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CIF track bosses make the qualifying marks for the state track and field meet extremely tough to hit. They will take the first-, second- and third-place finishers from section championship meets, but an athlete has to put in a sterling performance to get a berth to the state meet via the qualifying marks.

But they are hard on purpose. State officials don’t want a glut of athletes showing up in Clovis this weekend; they only want the best.

For context: Out of the entire North Coast Section Meet of Champions in Berkeley on Saturday, just one runner who didn’t finish first, second or third hit the qualifying time and will move on to the state meet.

And that runner, amazingly, was not Gabby Peterson.

Early in the day, Peterson, the junior distance ace from Healdsburg High, had already secured her spot at the state meet after dominating the 1,600-meter race.

She finished with a personal best of 4:48.91 — the fourth-fastest time ever run by a girl in the Redwood Empire.

She heads to Clovis with the eighth-fastest seed time in the state.

But Peterson was going for the distance double: She wanted to advance to the state meet in the 3,200-meter race as well.

And she put herself in the best possible position to do it.

The opening minutes featured a pack of runners so tight and blocked in it was hard to tell who was in what position. At about the halfway mark, Redwood High star Gillian Wagner began to pull away and the battle for second began.

Five runners, including Peterson and Granada junior Colleen McCandless, were about 10 meters back.

That group remained tight as Wagner began to pull away as the race wore on.

“I wanted to hang on with Gillian and Colleen as long as I could,” Peterson said after the race. “Gillian is a really strong runner. She pulled away after a couple of laps, so then I was just trying to hold on to Colleen.”

And when Wagner began to put some real distance between herself and the chase pack?

“I panicked a little bit but then I was like, ‘OK, just focus on trying to qualify.’”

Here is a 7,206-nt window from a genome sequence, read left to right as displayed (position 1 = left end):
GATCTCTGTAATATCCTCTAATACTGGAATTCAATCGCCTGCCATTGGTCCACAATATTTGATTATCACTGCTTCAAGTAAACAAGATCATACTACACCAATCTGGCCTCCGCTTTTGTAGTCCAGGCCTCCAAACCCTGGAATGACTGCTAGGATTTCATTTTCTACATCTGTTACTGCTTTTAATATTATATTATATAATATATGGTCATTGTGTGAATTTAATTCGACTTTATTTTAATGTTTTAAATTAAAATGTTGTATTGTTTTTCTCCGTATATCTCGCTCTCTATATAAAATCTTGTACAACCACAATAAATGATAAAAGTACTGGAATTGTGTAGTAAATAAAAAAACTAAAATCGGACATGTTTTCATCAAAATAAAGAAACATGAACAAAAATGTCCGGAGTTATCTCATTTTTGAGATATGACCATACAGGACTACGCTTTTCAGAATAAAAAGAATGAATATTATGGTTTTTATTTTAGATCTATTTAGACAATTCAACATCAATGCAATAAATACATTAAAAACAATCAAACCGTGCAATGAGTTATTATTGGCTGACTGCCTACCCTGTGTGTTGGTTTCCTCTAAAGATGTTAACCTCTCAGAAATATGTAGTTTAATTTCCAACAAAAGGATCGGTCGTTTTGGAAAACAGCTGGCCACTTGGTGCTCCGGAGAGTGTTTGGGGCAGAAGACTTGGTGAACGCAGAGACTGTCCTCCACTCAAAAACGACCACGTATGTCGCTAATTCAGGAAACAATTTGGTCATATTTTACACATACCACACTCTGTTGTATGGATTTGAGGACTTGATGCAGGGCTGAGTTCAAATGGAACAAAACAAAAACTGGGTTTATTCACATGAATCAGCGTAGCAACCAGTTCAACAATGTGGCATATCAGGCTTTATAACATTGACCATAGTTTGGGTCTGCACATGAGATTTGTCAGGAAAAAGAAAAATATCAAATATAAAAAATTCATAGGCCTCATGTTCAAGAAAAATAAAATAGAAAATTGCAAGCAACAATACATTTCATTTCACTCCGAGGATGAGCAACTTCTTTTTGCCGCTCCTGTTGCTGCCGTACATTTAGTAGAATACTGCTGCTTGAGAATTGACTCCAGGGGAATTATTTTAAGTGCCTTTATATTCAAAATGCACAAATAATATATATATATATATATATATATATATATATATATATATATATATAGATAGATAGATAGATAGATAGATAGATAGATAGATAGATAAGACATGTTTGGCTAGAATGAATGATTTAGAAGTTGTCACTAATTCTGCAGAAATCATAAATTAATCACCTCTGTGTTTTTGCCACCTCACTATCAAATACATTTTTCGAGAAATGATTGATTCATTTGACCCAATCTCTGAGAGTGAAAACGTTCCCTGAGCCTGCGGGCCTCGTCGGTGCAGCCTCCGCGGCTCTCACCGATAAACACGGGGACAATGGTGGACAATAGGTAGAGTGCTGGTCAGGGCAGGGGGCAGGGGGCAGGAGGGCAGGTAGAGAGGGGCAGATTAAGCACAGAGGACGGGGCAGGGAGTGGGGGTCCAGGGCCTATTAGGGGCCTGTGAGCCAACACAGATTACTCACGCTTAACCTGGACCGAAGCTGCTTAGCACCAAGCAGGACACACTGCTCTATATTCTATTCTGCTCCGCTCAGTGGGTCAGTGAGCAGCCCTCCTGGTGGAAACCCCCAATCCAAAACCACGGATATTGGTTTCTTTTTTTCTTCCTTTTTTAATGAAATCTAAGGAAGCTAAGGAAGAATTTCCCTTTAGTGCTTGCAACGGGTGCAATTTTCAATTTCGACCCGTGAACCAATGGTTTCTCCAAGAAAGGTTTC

At the bell lap, Wagner lapped a runner, and another and then a third, and the chase pack was thinned to four and then whittled to three, all racing for the last two spots. It was a sprint between three decidedly non-sprinters. Kelli Wilson, a sophomore from Monte Vista, crossed the line and took the second of three spots for state.

Legs dead, Peterson and McCandless leaned across the line.

Peterson bent over and balanced her hands on her knees. McCandless collapsed to the track.

“I was trying to put all my energy into just trying to get across the line,” Peterson said.

Track can be cruel in its precision. Peterson had run the fastest eight laps of her life just hours after running the fastest four laps of her life, but the final time sheet looked like this: McCandless 10:34.34, Peterson 10:34.44. McCandless had nipped Peterson at the line by perhaps the thinnest margin possible: a tenth of a second.

And it didn’t end there. Peterson’s effort missed the qualifying standard time of 10:34.21 by .23 seconds.

Kind of a gut punch to a kid who not only did the distance double in one of the fastest sections in the state, but ran faster than she had ever run in her life.

But Peterson is someone who smiles after races rather than grimaces.

As competitors crawled on the infield after racing for eight laps, Peterson tried to find perspective. Granted, I gave her all of about 90 seconds after she crossed the line to find meaning in coming so very close.

She allowed herself to use the word “disappointed.”

But quickly followed with this: “I guess that it’s kind of a blessing in that I can really focus on the 16 now.”

She called the lean at the end “fun” and “strange” but didn’t have a bad word to say about getting left off the list by the thinnest of margins.

I noticed the block of words written in blue ink on her left wrist. Smudged by sweat and rubbed by her green participant’s wristband, the words looked illegible to me.

Not to Peterson. She read them off to me: Push through. You can do it. Be calm and confident. Nothing is impossible.

Peterson said she started writing on her wrist during her freshman year. Power words, she calls them. Something to give her focus and reassurance.

She started with just one word: Confident.

“It has gotten longer,” she said of her ink-stained reminders.

As her list of affirmations has gotten longer, her times have gotten faster.

As a freshman at Healdsburg with “confident” inked on her wrist, she did not crack the Empire’s top times in either the 800 meters or 1,500. She ranked fourth in the 1,600 with a 5:11.89 and fifth in the 3,200 with a fastest time of 11:36.83.

Her sophomore year, she cut her 1,600 time to 4:57.74 and her 3,200 time to 10:59.75.

She also made the list of season bests among Redwood Empire athletes in the 800 meters with a 2:19.11 and the 1,500 meters with a 4:58.53.

She did not make the state meet.

This year, she left nothing to chance.

In the 1,600 meters, Peterson was dominant. Analy junior Sierra Atkins stayed on her shoulder for one lap, but then Peterson was gone.

My notes from watching that race Saturday read as follows: “After second lap, she is so far ahead the only word for it is statement.”

It’s not a word that was written on her wrist Saturday, but after being denied the opportunity to double by the slimmest of margins, perhaps she’ll add it to her inkings in Clovis this weekend.

You can reach columnist Kerry Benefield at 707-526-8671 or kerry.benefield@pressdemocrat.com, on Twitter @benefield and on Instagram at kerry.benefield. Podcasting on iTunes and SoundCloud, “Overtime with Kerry Benefield.”

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